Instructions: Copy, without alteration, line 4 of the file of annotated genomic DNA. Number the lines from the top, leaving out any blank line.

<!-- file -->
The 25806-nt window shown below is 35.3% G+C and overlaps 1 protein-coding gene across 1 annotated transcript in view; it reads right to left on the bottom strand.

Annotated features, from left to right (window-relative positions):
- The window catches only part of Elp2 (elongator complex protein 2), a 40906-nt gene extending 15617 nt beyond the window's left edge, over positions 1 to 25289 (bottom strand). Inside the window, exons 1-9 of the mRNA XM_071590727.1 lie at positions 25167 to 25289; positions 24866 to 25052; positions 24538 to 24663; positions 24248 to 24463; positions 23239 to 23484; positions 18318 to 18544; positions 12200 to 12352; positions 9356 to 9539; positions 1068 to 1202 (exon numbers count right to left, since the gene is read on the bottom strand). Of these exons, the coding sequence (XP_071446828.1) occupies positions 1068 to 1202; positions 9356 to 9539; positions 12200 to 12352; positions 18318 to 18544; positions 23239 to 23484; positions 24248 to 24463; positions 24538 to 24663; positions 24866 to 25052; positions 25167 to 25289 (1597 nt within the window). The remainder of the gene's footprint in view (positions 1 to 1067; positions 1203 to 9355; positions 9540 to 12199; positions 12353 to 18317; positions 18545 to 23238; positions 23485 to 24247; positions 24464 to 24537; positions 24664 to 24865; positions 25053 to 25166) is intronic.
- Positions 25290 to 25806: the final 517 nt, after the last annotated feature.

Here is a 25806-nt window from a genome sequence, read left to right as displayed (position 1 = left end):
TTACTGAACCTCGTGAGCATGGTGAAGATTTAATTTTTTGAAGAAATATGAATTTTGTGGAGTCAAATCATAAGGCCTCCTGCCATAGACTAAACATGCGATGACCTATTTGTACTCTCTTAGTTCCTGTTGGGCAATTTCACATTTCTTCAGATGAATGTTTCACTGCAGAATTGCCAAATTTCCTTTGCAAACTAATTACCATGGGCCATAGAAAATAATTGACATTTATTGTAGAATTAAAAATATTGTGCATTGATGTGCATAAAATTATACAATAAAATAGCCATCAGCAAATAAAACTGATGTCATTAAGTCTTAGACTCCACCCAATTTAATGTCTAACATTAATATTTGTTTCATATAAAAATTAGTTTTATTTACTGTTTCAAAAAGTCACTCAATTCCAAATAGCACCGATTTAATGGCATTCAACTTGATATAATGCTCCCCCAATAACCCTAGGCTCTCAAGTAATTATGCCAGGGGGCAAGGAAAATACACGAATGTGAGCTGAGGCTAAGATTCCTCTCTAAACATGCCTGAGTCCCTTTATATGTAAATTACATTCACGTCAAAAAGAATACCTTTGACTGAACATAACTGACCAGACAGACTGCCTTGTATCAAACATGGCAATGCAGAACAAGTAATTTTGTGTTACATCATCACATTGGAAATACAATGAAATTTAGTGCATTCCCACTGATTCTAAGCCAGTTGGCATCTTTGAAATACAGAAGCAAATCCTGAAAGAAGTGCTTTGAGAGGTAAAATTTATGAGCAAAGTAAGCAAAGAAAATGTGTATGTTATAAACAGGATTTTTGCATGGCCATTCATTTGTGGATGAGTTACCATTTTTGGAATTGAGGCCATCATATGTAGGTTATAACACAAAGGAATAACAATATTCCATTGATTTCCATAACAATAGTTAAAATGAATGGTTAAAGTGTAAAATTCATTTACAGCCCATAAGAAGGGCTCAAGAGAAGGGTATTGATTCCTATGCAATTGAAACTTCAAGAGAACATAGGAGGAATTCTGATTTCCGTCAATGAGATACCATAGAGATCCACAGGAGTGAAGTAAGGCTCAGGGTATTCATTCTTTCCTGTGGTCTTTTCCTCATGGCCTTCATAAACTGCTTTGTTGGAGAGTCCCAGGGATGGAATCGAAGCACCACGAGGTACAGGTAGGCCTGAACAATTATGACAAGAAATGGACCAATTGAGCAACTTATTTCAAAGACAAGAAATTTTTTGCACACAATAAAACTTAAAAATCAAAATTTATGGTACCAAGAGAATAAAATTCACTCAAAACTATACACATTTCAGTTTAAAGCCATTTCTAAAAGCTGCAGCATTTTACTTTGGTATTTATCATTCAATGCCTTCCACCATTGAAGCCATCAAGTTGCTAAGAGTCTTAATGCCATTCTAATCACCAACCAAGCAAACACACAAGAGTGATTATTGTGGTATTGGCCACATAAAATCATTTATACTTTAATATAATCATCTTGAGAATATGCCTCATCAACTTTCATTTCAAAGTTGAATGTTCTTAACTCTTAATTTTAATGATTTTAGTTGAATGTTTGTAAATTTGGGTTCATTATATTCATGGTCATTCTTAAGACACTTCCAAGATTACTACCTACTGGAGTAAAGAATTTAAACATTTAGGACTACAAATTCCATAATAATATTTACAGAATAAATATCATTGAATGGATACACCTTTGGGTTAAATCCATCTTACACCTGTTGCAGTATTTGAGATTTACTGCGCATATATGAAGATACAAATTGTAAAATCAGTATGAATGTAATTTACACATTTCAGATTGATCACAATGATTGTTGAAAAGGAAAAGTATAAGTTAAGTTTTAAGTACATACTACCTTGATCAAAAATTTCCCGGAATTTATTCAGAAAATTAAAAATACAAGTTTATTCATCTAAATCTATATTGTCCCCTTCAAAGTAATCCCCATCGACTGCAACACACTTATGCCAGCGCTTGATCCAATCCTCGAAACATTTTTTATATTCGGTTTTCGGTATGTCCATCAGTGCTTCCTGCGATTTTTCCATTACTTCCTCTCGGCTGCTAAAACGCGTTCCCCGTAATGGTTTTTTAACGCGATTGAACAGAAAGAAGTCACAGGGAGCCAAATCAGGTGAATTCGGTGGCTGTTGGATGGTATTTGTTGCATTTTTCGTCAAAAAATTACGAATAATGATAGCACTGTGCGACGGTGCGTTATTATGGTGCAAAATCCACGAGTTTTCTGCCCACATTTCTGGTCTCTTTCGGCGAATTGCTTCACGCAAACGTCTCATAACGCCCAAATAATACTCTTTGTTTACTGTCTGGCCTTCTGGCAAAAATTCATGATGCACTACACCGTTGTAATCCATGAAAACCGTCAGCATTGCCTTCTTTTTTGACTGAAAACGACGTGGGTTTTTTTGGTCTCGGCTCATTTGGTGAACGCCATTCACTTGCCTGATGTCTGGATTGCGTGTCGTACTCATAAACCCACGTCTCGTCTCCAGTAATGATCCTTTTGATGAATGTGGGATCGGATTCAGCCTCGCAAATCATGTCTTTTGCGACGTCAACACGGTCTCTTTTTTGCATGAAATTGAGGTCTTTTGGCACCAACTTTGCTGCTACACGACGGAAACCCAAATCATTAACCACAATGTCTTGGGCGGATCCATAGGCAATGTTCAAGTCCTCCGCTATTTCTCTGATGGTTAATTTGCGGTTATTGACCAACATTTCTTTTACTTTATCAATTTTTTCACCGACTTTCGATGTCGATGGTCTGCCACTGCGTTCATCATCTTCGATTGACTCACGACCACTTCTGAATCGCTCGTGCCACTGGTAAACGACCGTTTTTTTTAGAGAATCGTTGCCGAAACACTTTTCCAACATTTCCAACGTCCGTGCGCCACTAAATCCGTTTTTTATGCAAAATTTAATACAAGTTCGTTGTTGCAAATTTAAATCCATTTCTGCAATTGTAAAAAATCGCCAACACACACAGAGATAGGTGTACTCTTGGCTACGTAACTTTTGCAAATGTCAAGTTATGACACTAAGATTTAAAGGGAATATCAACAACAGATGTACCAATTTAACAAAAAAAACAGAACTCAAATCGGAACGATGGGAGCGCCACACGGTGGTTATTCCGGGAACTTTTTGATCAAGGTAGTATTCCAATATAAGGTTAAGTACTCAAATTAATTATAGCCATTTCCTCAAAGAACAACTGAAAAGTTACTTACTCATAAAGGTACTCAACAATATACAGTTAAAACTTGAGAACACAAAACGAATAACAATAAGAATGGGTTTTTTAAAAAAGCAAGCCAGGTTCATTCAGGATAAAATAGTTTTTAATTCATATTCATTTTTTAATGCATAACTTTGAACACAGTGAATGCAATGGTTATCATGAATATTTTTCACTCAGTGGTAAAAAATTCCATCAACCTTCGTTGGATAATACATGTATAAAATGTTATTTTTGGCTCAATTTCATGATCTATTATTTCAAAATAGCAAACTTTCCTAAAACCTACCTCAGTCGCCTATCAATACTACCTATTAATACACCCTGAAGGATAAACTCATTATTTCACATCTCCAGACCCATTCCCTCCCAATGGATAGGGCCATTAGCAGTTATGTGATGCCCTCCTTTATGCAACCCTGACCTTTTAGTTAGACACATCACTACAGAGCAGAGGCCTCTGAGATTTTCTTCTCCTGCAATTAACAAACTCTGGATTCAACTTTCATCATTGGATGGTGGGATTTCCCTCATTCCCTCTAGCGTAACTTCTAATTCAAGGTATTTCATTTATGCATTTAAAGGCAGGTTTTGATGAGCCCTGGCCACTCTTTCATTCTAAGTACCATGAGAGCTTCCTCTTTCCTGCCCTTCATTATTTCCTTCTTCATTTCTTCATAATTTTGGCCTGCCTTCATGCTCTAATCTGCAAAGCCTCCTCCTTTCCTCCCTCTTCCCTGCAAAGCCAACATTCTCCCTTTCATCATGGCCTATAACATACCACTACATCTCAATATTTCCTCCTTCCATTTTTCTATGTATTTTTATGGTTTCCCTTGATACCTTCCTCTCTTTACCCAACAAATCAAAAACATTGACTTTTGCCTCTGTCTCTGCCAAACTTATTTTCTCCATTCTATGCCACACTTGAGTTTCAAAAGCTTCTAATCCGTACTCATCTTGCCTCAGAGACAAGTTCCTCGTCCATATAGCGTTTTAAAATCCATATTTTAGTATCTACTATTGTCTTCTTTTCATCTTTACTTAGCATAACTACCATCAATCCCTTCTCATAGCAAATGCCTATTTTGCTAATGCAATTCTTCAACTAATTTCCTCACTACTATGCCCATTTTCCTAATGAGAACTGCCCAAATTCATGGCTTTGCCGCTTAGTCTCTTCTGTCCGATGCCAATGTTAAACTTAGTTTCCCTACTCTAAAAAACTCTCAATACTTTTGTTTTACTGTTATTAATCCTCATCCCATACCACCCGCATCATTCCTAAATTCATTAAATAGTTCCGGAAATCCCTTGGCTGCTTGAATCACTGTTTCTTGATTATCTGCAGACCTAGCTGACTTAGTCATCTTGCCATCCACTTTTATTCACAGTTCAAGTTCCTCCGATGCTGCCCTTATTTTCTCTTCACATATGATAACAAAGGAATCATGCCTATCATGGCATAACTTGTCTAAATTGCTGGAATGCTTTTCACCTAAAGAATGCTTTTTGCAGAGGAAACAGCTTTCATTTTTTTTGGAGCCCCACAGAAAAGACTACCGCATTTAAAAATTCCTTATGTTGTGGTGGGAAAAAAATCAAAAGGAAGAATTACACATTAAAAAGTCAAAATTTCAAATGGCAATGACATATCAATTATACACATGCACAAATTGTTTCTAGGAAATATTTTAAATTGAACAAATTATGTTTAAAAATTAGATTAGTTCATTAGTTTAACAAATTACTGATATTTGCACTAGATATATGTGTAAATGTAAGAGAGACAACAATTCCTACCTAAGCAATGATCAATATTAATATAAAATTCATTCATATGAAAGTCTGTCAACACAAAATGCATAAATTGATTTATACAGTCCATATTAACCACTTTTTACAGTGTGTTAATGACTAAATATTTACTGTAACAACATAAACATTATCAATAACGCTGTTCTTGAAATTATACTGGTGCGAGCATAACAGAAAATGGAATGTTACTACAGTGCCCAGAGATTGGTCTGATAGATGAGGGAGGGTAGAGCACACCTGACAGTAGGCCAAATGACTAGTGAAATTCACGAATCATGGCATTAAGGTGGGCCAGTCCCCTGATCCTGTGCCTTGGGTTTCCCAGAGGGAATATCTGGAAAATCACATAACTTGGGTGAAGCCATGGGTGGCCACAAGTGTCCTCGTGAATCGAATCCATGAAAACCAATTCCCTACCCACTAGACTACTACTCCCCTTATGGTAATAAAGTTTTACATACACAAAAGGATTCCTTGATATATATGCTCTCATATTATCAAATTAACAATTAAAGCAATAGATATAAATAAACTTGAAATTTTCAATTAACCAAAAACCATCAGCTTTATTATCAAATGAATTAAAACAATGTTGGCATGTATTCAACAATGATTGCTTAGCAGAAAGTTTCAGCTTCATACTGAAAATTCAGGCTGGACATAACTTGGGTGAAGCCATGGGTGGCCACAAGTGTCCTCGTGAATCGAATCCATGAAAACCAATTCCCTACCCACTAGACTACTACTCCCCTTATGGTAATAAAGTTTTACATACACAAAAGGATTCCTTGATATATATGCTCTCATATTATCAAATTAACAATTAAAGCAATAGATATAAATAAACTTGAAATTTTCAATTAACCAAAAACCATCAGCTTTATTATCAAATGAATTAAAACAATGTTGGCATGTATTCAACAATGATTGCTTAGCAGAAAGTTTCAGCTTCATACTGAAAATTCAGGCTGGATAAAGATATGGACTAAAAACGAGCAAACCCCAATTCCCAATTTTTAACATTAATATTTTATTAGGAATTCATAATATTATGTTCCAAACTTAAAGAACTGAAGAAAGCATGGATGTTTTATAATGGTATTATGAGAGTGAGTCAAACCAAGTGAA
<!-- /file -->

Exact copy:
- Positions 25290 to 25806: the final 517 nt, after the last annotated feature.